LAMB: His. I mean, he knew...
Mr. TOBIN: Yeah.
Mr. TOBIN: Yeah. I don't--yeah. I'm no expert on alcoholism and didn't feel...
LAMB: `Self-loathing and suicidal despair,' and, you know-but --actually, that was her.
Mr. TOBIN: That describes her, right. Right.
LAMB: Yeah. But there was, `always tired, anxiety-ridden, stress-ridden.'
Mr. TOBIN: Yeah. Well, it's interesting because the guy that readers came to know in the column was almost happy-go-lucky. You got the sense of a--sort of this carefree tramp driving all around the country. It's a very lighthearted column before the war, and yet he was under terrific strain all the time. It was a tough job that he had set for himself, to write six columns a week. And writing it not as a Walter Winchell did it, with press agents calling him all the time, but a working reporter who had to find out stuff wherever he was. And--so that was a--that was just a tough strain. And, of course, that became worse for various reasons during the war.
And--but he was a melancholy guy, a depressive guy, no question about it. And I never quite figured out why. I made a few guesses in the book, but I could never quite pinpoint the causes of his troubles.
LAMB: And now--where do you live now?
Mr. TOBIN: I live in Ann Arbor, Michigan.
LAMB: What do you do for a living?
Mr. TOBIN: I'm a reporter for the Detroit News.
LAMB: How long have you done that?
Mr. TOBIN: Since September of 1986, right after I got through with grad school.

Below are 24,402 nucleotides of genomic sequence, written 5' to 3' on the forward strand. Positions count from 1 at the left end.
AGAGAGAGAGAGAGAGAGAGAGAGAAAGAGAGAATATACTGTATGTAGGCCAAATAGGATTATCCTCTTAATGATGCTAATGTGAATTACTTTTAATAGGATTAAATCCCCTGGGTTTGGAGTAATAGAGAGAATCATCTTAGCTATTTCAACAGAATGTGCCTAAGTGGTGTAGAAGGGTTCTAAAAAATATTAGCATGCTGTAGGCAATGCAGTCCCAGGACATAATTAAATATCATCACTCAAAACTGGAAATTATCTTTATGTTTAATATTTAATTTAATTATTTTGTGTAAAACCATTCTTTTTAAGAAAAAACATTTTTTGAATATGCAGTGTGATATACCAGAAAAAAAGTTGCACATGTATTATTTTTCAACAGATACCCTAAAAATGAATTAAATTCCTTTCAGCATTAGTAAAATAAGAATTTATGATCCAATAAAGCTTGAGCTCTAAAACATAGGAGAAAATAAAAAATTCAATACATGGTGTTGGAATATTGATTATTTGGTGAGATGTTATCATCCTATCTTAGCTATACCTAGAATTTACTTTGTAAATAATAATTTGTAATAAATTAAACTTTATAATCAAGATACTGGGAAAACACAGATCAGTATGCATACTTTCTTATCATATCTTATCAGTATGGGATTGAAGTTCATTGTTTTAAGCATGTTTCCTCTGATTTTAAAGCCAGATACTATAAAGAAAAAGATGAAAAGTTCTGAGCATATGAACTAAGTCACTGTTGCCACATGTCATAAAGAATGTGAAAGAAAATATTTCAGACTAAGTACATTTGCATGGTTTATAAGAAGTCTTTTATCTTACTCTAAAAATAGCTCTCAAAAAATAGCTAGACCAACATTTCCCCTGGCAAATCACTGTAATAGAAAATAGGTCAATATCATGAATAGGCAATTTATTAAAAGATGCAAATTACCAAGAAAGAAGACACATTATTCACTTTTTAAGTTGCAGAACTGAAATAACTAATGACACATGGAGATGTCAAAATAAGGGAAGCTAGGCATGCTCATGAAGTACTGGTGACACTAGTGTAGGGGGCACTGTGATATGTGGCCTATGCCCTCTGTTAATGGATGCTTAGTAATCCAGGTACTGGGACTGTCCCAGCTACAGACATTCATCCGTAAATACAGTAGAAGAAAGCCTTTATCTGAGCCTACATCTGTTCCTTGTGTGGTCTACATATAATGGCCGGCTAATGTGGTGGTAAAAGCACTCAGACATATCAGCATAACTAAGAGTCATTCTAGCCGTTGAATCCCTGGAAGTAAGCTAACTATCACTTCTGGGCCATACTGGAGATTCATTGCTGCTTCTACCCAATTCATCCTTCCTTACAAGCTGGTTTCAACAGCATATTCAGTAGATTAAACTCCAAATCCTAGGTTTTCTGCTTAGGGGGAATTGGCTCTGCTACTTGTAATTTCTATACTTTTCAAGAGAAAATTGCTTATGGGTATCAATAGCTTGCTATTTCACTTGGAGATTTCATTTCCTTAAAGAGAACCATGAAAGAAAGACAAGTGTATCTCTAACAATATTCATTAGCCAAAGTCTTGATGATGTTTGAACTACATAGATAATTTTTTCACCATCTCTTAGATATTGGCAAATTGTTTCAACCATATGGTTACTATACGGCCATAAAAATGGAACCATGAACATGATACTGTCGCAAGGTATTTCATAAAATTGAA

LAMB: And all--how many degrees do you have?
Mr. TOBIN: More than I need. Well, I have a BA and a MA and a PhD in history.
LAMB: You run into many reporters that have PhDs in history?
Mr. TOBIN: No, I don't. No. A lot--lot of people say, `Why the heck did you spend the time doing that if you were just going to be a newspaper reporter?'
LAMB: Why did you?
Mr. TOBIN: Well, I sort of bounced back and forth trying to decide whether to be a journalist or a historian and had decided at a certain point that I wanted to go whole-hog the academic route. And then, oh, for a variety of reasons having to do with my wife and I having our first baby and--and her having a good job that we didn't want to give up, decided to go back into journalism. And after I finished the PhD--and--and the PhD came in surprisingly handy at many points along the way; gives you a different perspective on things.
LAMB: What was your first job in journalism?
Mr. TOBIN: Well, I did various internships while I was in college and--but --I've never really had a real job with any paper other than The News in Detroit.
LAMB: And where's your home originally?
Mr. TOBIN: Outside of Detroit--Birmingham, Michigan.
LAMB: Anybody in your family a journalist?
Mr. TOBIN: No. But all...
LAMB: Anybody in your family a historian?
Mr. TOBIN: No. Uh-uh. But all interested in history and all readers.
LAMB: How often have you run into people that know all about Ernie Pyle?